In an embodiment, collections, entries, and listings can be distinct database entities. For example, an entry can be represented by a record within a collection entry database 113 for a particular collectible item, and the entry can contain a description that is specific to the item. A listing for the item, contained in the listing database 114, can describe an actual instance of that item, such as a baseball card, that belongs to a particular individual or entity. The listing may be represented by one or more records within the listing database 114.

In an embodiment, the databases 112, 113, 114 may have a structure that can vary based on the domain (e.g., DDG, B&I, Computers, Services, etc.). The databases 112, 113, 114 can also include an entry table that contains columns to capture at least the following data: name and description. The entry table may, in a further embodiment, be enhanced to include additional data, such as one or more properties (who can edit or delete; type of entry; date of creation, date of last edit, etc.) and related data, such as ratings, reviews, stock photos, and the like.

The databases 112, 113, 114 can, in some embodiments, be implemented as relational databases, and can include a number of tables having records that are linked by indices and keys. In an embodiment, an entry identifier can be used as a key to link an entry with associated listings. In an alternative embodiment, the databases 112, 113, 114 can be implemented as collections of objects in one or more object-oriented databases. In an embodiment, databases 112, 113, 114 can include a distributed database; however, in other embodiments, databases 112, 113, 114 can include a central database.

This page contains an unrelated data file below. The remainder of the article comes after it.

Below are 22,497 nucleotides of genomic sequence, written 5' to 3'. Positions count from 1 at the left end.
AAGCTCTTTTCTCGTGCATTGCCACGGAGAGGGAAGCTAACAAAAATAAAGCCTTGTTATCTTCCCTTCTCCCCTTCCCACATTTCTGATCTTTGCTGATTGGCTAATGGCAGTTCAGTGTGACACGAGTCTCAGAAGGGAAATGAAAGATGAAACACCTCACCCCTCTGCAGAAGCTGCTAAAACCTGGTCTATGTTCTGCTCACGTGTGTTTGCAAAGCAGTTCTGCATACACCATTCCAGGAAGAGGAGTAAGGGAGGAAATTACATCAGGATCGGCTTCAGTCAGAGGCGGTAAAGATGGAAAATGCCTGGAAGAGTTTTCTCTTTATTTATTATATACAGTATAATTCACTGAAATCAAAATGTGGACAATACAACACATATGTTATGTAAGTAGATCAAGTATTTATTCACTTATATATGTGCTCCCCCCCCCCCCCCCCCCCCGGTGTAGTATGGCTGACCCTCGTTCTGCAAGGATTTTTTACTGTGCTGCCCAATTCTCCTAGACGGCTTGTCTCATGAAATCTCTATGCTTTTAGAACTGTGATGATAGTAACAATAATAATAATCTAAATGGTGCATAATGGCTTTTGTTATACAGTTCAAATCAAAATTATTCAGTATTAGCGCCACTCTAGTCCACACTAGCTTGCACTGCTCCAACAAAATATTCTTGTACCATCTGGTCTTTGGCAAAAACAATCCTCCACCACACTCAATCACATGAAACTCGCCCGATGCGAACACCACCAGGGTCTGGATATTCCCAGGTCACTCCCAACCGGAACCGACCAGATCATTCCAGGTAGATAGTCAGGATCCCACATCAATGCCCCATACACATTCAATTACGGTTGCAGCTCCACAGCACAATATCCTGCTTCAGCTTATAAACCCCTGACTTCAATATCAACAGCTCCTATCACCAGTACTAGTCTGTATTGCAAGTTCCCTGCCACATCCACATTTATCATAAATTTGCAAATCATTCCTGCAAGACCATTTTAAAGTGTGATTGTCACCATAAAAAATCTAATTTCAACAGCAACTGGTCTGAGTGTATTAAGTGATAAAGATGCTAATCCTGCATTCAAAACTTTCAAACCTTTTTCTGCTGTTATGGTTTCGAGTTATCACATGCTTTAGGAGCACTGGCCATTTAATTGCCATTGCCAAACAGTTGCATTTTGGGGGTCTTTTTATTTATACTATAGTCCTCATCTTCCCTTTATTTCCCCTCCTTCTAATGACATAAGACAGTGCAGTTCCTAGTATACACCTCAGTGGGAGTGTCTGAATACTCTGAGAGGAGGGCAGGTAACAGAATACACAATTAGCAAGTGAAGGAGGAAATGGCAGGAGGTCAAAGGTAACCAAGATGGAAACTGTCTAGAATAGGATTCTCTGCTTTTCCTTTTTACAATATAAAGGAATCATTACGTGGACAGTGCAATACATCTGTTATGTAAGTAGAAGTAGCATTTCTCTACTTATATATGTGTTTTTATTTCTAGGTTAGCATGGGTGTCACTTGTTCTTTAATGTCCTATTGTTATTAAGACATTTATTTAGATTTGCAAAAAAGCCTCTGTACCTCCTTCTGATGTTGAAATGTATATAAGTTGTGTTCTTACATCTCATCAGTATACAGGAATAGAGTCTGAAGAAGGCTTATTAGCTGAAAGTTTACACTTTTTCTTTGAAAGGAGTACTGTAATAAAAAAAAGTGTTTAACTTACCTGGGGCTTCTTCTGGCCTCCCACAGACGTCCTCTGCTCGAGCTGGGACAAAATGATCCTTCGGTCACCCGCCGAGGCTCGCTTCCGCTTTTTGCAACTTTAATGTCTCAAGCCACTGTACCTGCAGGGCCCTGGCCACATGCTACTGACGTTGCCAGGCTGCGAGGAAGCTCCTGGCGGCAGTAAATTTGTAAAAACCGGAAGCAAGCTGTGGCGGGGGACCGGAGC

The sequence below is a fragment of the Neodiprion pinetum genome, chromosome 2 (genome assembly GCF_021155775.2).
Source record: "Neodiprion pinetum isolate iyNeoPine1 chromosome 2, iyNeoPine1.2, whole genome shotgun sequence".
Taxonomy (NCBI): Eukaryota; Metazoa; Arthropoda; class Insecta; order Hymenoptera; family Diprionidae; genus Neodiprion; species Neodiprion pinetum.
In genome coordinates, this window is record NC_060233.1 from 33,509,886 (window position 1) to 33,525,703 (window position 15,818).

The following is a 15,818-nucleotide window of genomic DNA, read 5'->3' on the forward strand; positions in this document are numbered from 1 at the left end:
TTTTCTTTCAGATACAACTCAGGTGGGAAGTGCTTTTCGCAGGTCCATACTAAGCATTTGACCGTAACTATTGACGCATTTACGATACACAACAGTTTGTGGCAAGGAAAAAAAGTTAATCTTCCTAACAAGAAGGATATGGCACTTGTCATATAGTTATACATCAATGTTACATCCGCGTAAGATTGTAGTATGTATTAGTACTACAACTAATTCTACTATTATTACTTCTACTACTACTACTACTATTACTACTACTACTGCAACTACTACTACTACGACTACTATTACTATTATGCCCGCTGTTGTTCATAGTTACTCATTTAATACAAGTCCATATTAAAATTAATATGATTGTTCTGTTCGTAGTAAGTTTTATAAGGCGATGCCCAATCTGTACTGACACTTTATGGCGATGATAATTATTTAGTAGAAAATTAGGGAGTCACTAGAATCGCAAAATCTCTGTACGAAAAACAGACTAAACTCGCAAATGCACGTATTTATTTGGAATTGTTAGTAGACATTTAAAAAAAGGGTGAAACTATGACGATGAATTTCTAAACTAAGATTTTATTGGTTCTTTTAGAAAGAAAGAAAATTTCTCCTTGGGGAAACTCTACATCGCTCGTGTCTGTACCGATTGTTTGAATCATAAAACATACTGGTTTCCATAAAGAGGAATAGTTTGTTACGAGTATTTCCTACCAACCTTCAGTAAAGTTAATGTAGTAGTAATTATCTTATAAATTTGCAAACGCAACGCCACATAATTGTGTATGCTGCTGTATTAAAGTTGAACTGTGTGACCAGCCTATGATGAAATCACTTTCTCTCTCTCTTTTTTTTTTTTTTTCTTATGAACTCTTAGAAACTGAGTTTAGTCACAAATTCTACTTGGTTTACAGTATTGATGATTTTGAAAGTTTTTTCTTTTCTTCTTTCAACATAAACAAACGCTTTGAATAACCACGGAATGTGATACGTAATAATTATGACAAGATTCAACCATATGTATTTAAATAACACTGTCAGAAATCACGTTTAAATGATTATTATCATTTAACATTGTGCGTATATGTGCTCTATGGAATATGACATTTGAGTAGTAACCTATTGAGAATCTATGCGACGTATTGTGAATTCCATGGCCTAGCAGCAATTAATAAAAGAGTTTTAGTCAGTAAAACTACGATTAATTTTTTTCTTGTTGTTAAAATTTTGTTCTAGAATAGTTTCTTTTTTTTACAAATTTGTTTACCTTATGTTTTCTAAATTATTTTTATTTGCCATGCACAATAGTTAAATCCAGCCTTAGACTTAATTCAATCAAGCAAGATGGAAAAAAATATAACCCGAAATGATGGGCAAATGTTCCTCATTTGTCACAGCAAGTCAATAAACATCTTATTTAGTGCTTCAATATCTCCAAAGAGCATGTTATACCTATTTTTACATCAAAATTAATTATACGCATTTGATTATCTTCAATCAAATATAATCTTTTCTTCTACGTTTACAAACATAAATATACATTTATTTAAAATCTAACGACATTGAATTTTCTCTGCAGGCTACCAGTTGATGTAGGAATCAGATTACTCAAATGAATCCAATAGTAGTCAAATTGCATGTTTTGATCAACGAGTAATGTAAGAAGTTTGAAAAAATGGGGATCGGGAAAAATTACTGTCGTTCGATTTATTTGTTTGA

In an embodiment, one or more databases 112, 113, 114 can include a user table that contains a record for each user of a network-based commerce system 100. A user can operate as a seller, a buyer or both, when utilizing a network-based commerce system 100. The listing database 114 also can include listings tables that may be linked to the user table. The listings tables can include a seller listings table and a buyer listings table. A user record in the user table can be linked to one or more listings that are being, or have been, listed or offered for sale via the network-based commerce system 100. In an embodiment, a link indicates whether the user is a seller or a buyer with respect to the one or more associated listings.